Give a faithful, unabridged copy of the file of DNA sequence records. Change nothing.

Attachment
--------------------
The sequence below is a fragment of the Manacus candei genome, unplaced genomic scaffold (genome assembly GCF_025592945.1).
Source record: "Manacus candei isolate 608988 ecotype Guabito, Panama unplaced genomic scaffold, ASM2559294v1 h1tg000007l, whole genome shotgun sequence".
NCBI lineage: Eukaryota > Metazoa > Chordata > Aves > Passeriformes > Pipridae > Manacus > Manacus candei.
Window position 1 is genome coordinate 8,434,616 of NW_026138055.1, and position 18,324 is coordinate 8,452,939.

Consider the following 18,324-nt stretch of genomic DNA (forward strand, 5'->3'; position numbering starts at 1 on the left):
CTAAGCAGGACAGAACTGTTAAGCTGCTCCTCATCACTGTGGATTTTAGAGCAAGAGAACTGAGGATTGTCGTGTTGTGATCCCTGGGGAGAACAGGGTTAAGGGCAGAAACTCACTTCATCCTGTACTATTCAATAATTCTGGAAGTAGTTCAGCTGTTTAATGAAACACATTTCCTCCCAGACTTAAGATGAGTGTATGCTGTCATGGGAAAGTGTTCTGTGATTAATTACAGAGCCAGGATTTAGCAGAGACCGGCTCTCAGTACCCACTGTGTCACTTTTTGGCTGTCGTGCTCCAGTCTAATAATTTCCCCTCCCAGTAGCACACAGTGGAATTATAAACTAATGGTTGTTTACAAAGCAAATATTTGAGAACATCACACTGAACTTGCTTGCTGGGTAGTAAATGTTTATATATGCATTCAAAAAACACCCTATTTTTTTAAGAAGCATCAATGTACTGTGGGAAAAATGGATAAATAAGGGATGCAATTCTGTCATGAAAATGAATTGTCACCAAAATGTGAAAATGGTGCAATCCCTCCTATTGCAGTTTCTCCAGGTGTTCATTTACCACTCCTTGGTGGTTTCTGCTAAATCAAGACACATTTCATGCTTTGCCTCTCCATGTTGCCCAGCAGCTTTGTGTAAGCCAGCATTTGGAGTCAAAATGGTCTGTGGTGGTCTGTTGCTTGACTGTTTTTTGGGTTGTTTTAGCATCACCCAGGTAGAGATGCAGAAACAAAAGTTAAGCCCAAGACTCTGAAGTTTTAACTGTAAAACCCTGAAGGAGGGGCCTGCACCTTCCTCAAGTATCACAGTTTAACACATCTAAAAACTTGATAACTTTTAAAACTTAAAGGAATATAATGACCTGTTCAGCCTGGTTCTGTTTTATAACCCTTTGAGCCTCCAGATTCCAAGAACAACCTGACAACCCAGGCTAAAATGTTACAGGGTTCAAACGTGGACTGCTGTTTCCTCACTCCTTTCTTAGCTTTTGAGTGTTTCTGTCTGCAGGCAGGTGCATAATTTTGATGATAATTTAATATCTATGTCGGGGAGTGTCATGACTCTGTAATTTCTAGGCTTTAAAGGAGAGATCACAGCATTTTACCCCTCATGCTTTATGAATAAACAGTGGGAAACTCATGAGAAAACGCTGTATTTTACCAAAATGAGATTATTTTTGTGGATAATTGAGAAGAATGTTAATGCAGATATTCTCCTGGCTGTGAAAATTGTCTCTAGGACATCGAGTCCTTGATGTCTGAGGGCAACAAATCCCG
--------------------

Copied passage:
The sequence below is a fragment of the Manacus candei genome, unplaced genomic scaffold (genome assembly GCF_025592945.1).
Source record: "Manacus candei isolate 608988 ecotype Guabito, Panama unplaced genomic scaffold, ASM2559294v1 h1tg000007l, whole genome shotgun sequence".
NCBI lineage: Eukaryota > Metazoa > Chordata > Aves > Passeriformes > Pipridae > Manacus > Manacus candei.
Window position 1 is genome coordinate 8,434,616 of NW_026138055.1, and position 18,324 is coordinate 8,452,939.

Consider the following 18,324-nt stretch of genomic DNA (forward strand, 5'->3'; position numbering starts at 1 on the left):
CTAAGCAGGACAGAACTGTTAAGCTGCTCCTCATCACTGTGGATTTTAGAGCAAGAGAACTGAGGATTGTCGTGTTGTGATCCCTGGGGAGAACAGGGTTAAGGGCAGAAACTCACTTCATCCTGTACTATTCAATAATTCTGGAAGTAGTTCAGCTGTTTAATGAAACACATTTCCTCCCAGACTTAAGATGAGTGTATGCTGTCATGGGAAAGTGTTCTGTGATTAATTACAGAGCCAGGATTTAGCAGAGACCGGCTCTCAGTACCCACTGTGTCACTTTTTGGCTGTCGTGCTCCAGTCTAATAATTTCCCCTCCCAGTAGCACACAGTGGAATTATAAACTAATGGTTGTTTACAAAGCAAATATTTGAGAACATCACACTGAACTTGCTTGCTGGGTAGTAAATGTTTATATATGCATTCAAAAAACACCCTATTTTTTTAAGAAGCATCAATGTACTGTGGGAAAAATGGATAAATAAGGGATGCAATTCTGTCATGAAAATGAATTGTCACCAAAATGTGAAAATGGTGCAATCCCTCCTATTGCAGTTTCTCCAGGTGTTCATTTACCACTCCTTGGTGGTTTCTGCTAAATCAAGACACATTTCATGCTTTGCCTCTCCATGTTGCCCAGCAGCTTTGTGTAAGCCAGCATTTGGAGTCAAAATGGTCTGTGGTGGTCTGTTGCTTGACTGTTTTTTGGGTTGTTTTAGCATCACCCAGGTAGAGATGCAGAAACAAAAGTTAAGCCCAAGACTCTGAAGTTTTAACTGTAAAACCCTGAAGGAGGGGCCTGCACCTTCCTCAAGTATCACAGTTTAACACATCTAAAAACTTGATAACTTTTAAAACTTAAAGGAATATAATGACCTGTTCAGCCTGGTTCTGTTTTATAACCCTTTGAGCCTCCAGATTCCAAGAACAACCTGACAACCCAGGCTAAAATGTTACAGGGTTCAAACGTGGACTGCTGTTTCCTCACTCCTTTCTTAGCTTTTGAGTGTTTCTGTCTGCAGGCAGGTGCATAATTTTGATGATAATTTAATATCTATGTCGGGGAGTGTCATGACTCTGTAATTTCTAGGCTTTAAAGGAGAGATCACAGCATTTTACCCCTCATGCTTTATGAATAAACAGTGGGAAACTCATGAGAAAACGCTGTATTTTACCAAAATGAGATTATTTTTGTGGATAATTGAGAAGAATGTTAATGCAGATATTCTCCTGGCTGTGAAAATTGTCTCTAGGACATCGAGTCCTTGATGTCTGAGGGCAACAAATCCCG